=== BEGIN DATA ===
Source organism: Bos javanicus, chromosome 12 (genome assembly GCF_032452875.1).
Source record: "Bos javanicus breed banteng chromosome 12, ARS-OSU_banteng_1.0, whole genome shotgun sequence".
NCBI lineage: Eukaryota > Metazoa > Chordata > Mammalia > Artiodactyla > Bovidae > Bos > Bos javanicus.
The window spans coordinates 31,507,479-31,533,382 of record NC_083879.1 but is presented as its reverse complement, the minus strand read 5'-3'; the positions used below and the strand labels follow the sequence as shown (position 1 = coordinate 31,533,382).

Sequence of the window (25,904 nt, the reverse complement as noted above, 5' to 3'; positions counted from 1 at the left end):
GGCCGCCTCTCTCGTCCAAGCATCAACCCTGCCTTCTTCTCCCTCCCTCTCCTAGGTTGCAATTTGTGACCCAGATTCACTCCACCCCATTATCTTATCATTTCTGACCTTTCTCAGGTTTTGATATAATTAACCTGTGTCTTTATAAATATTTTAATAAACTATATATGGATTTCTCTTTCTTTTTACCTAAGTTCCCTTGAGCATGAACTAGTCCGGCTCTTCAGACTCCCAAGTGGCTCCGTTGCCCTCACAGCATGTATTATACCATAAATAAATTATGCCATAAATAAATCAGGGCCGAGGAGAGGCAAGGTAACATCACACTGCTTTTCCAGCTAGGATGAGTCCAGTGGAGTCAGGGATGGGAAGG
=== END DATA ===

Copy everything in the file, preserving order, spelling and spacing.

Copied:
Source organism: Bos javanicus, chromosome 12 (genome assembly GCF_032452875.1).
Source record: "Bos javanicus breed banteng chromosome 12, ARS-OSU_banteng_1.0, whole genome shotgun sequence".
NCBI lineage: Eukaryota > Metazoa > Chordata > Mammalia > Artiodactyla > Bovidae > Bos > Bos javanicus.
The window spans coordinates 31,507,479-31,533,382 of record NC_083879.1 but is presented as its reverse complement, the minus strand read 5'-3'; the positions used below and the strand labels follow the sequence as shown (position 1 = coordinate 31,533,382).

Sequence of the window (25,904 nt, the reverse complement as noted above, 5' to 3'; positions counted from 1 at the left end):
GGCCGCCTCTCTCGTCCAAGCATCAACCCTGCCTTCTTCTCCCTCCCTCTCCTAGGTTGCAATTTGTGACCCAGATTCACTCCACCCCATTATCTTATCATTTCTGACCTTTCTCAGGTTTTGATATAATTAACCTGTGTCTTTATAAATATTTTAATAAACTATATATGGATTTCTCTTTCTTTTTACCTAAGTTCCCTTGAGCATGAACTAGTCCGGCTCTTCAGACTCCCAAGTGGCTCCGTTGCCCTCACAGCATGTATTATACCATAAATAAATTATGCCATAAATAAATCAGGGCCGAGGAGAGGCAAGGTAACATCACACTGCTTTTCCAGCTAGGATGAGTCCAGTGGAGTCAGGGATGGGAAGG